CHICAGO — It is one thing to read scholarly affirmation of Claudio Monteverdi as the great master and exemplar of opera at its genesis in the early 17th century, or even to hear audio recordings of his stage works in stylish performances. But it is quite something else to sit in a small, acoustically suitable theater and witness Monteverdi’s last opera, L’incoronazione di Poppea, re-created by accomplished, knowing singers, handsomely costumed, and accompanied by a tiny band on period instruments — the whole played against evocatively painted drops. That was the absorbing, vivacious, indeed scintillating experience offered Sept. 22 by Haymarket Opera Company: the formative art of Monteverdi brought to present life in Jarvis Opera Hall at DePaul University.
L’incoronazione di Poppea (The Coronation of Poppea) was Monteverdi’s last opera and is generally regarded as his masterpiece. That said, it’s also generally acknowledged that the great composer, in his seventies when the work premiered in Venice in 1643, was not its sole musical author. Comparison is often made with Rubens in later life, painting key elements of a canvas and leaving the rest to younger assistants. In Monteverdi’s case, the help may have come primarily from his pupil Francesco Cavalli.
In any case, the result is a splendid lyric drama of historical first-century Rome and the hellbent determination of Poppea to capture the seat next to Nero’s throne, displacing his wife Ottavia. Spoiler alert: Poppea pulls it off. Virtue is not among the cast of characters in this retelling by librettist Giovanni Francesco Busenello. They’re a calculating, impulsive, self-serving lot: Besides Poppea, Nero, and Ottavia, we have Poppea’s irrepressible suitor Ottone (also called Ortho), a lass named Drusilla who’s enamored of Ottone, and the pompous philosopher-courtier Seneca, who doesn’t know when to shut up.
Monteverdi captures them all with the rapierlike directness and wry verity of Mozart.
While opera has evolved in several directions over the four centuries since Poppea saw first light, Haymarket’s meticulously considered and fully fleshed-out production debunked the idea that operatic evolution somehow equates with improvement. As a conflation of drama and music, Poppea doesn’t seem all that far removed from, say, Berg’s Wozzeck, notwithstanding the obvious differences in subject matter and harmonic language. In their musical continuity, their inflected albeit ceaseless vocal streams, the two works are recognizable as versions of the same lyric art form. It was the assured musical fluency that impressed me more than anything else about Haymarket’s altogether winning Poppea.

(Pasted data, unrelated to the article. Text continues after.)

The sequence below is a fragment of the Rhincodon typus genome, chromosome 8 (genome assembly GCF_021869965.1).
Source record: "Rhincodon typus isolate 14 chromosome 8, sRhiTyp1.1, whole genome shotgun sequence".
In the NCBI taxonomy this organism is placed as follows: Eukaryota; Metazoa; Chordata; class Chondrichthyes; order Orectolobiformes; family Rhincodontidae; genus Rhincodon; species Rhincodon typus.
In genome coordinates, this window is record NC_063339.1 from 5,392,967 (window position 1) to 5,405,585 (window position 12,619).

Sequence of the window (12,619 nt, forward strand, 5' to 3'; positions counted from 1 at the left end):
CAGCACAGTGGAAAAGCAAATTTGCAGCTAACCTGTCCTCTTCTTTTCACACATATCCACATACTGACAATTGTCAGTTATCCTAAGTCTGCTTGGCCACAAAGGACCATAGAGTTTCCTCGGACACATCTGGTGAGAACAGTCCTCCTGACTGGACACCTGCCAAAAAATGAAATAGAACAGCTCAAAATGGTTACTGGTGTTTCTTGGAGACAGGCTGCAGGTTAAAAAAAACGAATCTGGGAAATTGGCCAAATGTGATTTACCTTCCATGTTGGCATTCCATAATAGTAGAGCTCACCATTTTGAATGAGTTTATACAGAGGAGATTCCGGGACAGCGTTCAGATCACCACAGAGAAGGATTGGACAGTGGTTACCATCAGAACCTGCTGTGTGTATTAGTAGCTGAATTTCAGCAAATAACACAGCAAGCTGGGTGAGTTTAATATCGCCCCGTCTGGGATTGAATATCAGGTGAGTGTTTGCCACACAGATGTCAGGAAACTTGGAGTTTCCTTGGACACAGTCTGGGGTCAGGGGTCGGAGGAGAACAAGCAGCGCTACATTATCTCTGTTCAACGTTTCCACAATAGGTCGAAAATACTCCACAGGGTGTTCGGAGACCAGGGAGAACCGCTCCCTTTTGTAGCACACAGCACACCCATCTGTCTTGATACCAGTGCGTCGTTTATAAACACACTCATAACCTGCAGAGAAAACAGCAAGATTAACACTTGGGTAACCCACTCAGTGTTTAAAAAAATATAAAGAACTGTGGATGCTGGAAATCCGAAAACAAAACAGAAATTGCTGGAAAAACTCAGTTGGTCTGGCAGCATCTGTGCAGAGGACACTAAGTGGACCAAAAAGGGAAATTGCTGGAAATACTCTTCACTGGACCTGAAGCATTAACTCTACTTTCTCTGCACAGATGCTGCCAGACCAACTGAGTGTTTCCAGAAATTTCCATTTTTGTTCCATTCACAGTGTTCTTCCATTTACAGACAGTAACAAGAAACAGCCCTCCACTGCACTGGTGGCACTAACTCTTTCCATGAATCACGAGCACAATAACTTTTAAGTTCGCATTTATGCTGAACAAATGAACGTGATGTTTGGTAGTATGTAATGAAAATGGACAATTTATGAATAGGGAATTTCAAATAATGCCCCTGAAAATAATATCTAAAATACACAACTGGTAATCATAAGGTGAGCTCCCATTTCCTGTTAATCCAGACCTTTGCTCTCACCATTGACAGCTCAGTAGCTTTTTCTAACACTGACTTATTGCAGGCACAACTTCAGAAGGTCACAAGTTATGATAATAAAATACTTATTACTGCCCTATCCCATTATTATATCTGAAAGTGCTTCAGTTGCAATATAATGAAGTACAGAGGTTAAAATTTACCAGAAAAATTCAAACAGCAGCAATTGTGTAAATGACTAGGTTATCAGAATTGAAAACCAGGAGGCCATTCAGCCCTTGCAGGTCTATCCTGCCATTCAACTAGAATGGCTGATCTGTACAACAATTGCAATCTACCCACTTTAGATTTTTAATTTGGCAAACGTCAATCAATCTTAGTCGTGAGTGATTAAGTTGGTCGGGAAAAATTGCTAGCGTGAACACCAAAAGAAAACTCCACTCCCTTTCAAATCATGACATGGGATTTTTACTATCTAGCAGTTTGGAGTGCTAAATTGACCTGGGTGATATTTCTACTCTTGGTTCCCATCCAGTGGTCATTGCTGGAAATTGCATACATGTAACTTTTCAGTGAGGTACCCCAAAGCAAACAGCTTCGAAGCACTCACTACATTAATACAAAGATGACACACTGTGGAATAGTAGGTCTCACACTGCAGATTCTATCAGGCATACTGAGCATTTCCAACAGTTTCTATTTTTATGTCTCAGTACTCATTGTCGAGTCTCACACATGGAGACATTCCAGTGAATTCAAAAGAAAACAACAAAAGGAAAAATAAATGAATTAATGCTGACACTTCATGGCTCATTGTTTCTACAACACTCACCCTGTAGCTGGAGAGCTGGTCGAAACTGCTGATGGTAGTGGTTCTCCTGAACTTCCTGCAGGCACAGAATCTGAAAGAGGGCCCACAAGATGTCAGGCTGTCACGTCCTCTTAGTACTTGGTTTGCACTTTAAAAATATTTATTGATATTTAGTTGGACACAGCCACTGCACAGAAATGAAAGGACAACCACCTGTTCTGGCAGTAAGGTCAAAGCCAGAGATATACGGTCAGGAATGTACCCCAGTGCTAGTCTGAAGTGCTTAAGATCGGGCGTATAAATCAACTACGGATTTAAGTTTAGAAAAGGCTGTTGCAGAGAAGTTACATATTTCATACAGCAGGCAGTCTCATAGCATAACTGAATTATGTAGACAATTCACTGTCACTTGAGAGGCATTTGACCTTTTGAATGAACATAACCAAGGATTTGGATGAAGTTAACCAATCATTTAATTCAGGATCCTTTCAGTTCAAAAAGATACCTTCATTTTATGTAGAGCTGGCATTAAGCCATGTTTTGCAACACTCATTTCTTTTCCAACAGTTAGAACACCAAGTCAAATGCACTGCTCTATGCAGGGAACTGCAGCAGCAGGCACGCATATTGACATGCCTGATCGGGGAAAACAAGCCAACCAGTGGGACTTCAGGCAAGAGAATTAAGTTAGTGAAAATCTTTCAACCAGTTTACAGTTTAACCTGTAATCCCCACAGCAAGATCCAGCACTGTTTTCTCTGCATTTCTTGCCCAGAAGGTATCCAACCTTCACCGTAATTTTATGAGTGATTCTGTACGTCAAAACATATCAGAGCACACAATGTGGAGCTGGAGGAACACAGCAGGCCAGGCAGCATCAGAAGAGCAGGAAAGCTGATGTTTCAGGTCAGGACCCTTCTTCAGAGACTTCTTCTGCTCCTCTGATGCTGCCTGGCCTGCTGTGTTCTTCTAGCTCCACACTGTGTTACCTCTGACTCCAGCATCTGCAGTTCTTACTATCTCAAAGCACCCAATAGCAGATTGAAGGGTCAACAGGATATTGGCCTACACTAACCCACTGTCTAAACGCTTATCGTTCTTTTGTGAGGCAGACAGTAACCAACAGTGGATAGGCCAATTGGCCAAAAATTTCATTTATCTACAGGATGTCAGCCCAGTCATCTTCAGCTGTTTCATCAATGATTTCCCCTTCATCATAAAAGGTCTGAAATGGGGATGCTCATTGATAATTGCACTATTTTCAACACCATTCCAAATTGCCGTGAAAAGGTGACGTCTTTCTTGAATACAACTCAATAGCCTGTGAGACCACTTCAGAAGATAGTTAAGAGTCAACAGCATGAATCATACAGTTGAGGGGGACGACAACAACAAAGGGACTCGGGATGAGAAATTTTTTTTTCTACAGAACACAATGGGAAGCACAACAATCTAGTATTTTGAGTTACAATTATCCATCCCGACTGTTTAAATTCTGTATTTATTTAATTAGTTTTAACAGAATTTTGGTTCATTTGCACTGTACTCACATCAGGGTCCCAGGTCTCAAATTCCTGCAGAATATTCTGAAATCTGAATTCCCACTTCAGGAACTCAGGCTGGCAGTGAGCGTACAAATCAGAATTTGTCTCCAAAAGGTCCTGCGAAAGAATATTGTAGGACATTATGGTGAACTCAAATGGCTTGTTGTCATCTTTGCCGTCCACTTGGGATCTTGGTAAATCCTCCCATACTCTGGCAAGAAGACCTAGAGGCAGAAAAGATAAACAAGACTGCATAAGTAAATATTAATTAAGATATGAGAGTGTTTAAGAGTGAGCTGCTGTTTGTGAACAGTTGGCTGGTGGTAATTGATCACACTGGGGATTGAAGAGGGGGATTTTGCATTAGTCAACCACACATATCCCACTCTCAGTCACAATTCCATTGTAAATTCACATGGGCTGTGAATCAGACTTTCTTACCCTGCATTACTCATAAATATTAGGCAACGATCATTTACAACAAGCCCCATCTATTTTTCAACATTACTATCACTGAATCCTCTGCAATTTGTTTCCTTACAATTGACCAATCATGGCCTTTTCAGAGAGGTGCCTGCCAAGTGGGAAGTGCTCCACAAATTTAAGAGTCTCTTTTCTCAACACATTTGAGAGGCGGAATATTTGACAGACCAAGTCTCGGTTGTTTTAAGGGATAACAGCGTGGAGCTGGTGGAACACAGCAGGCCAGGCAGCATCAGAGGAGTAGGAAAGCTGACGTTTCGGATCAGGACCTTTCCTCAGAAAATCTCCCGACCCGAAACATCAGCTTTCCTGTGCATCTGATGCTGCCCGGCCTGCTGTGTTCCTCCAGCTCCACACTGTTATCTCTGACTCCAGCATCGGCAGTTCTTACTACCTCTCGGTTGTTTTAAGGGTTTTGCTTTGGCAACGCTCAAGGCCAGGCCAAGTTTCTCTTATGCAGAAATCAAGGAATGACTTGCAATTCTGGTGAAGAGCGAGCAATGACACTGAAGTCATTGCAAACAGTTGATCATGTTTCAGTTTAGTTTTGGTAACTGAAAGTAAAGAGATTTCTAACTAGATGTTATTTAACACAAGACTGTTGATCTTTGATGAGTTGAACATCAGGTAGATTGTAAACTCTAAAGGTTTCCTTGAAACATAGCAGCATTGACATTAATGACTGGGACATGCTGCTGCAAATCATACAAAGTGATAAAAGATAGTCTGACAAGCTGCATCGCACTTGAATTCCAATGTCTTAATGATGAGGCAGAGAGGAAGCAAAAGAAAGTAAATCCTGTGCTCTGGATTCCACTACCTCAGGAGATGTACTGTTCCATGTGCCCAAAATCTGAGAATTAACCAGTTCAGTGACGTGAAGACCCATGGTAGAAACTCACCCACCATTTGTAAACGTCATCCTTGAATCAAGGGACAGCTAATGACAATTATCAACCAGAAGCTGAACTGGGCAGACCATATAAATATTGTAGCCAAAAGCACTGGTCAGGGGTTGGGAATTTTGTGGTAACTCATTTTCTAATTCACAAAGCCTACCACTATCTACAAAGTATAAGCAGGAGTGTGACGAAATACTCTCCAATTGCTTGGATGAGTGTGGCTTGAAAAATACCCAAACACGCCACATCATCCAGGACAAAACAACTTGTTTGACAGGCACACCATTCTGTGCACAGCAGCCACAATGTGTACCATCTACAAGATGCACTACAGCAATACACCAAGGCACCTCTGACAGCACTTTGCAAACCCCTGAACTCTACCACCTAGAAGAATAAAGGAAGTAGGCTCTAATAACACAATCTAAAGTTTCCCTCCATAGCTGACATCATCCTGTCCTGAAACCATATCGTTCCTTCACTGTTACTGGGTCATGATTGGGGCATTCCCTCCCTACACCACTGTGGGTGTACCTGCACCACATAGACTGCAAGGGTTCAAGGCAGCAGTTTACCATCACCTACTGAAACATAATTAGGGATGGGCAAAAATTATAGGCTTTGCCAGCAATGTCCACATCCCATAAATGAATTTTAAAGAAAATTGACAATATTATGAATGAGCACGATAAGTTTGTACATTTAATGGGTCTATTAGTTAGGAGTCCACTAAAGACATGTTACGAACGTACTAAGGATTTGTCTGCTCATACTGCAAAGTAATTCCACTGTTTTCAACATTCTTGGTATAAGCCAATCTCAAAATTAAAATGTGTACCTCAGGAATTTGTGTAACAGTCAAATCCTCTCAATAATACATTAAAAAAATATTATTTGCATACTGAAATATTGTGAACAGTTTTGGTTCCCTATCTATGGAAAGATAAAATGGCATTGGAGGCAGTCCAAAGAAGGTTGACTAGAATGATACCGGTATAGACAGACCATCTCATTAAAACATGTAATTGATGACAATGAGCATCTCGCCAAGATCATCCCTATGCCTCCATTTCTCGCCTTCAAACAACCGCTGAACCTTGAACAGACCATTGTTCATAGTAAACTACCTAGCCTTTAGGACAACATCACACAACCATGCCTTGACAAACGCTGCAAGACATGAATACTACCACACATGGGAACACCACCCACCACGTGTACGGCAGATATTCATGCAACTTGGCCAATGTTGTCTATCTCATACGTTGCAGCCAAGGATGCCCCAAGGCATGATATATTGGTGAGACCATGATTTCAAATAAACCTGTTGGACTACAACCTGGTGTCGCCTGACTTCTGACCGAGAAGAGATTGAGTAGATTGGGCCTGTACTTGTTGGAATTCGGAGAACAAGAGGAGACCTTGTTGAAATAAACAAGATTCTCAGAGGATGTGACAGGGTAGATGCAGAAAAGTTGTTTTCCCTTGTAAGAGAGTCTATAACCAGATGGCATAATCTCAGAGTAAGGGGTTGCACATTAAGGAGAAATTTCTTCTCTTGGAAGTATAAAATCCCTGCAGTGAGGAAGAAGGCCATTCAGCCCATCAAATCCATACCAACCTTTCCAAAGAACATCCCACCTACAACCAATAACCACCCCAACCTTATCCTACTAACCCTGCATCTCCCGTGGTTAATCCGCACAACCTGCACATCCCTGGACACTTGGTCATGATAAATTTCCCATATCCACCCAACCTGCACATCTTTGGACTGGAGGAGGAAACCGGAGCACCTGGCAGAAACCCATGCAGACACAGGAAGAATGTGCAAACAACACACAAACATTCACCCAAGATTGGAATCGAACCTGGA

Of course, that sense of musical — and thereby dramatic — flow resided in a thousand details. Musical values began in the pit, where six musicians performed on period instruments: two violins, theorbo, guitar, bass violin, harpsichord, and organ. Haymarket music director Craig Trompeter, presiding from the harpsichord, sustained expressive tempos that neither rushed the singers nor allowed the musical line to fall slack. Likewise, stage director Sarah Edgar managed to invoke period dramatic gestures without turning the whole affair into comic parody. Indeed, funny business is but a sometime thing in Poppea, and, if anything, the integrated posturing effectively underscored dramatic tensions.
Vocally, the production was a treat, especially in the agile and ample sound of the three leads. Soprano Erica Schuller offered an imposing Poppea, as resolute of voice as she was convincing in her imperious stage presence. As her obstacle to the throne, Ottavia, soprano Kimberly McCord sang with the pure ferocity of a woman wronged and an empress whose fate is irrevocably sealed. But the voice that ultimately commanded the stage and carried truly patrician resonance belonged to mezzo-soprano Lindsay Metzger as the lustful, impatient Nerone. Here was lustrous singing, by turns ardent and regal and petulant.
In the two main supporting roles, Ottone and Drusilla, countertenor Michael Skarke and soprano Kristin Knutson upheld the show’s high vocal standard as well as its credible personifications. One might have wished for greater expressive range in bass-baritone David Govertsen’s technically solid Seneca. Male soprano Elijah McCormack was an antic delight as Ottavia’s all-too-helpful valet, and tenor Justin Berkowitz cut a deliciously crusty old nurse to Poppea.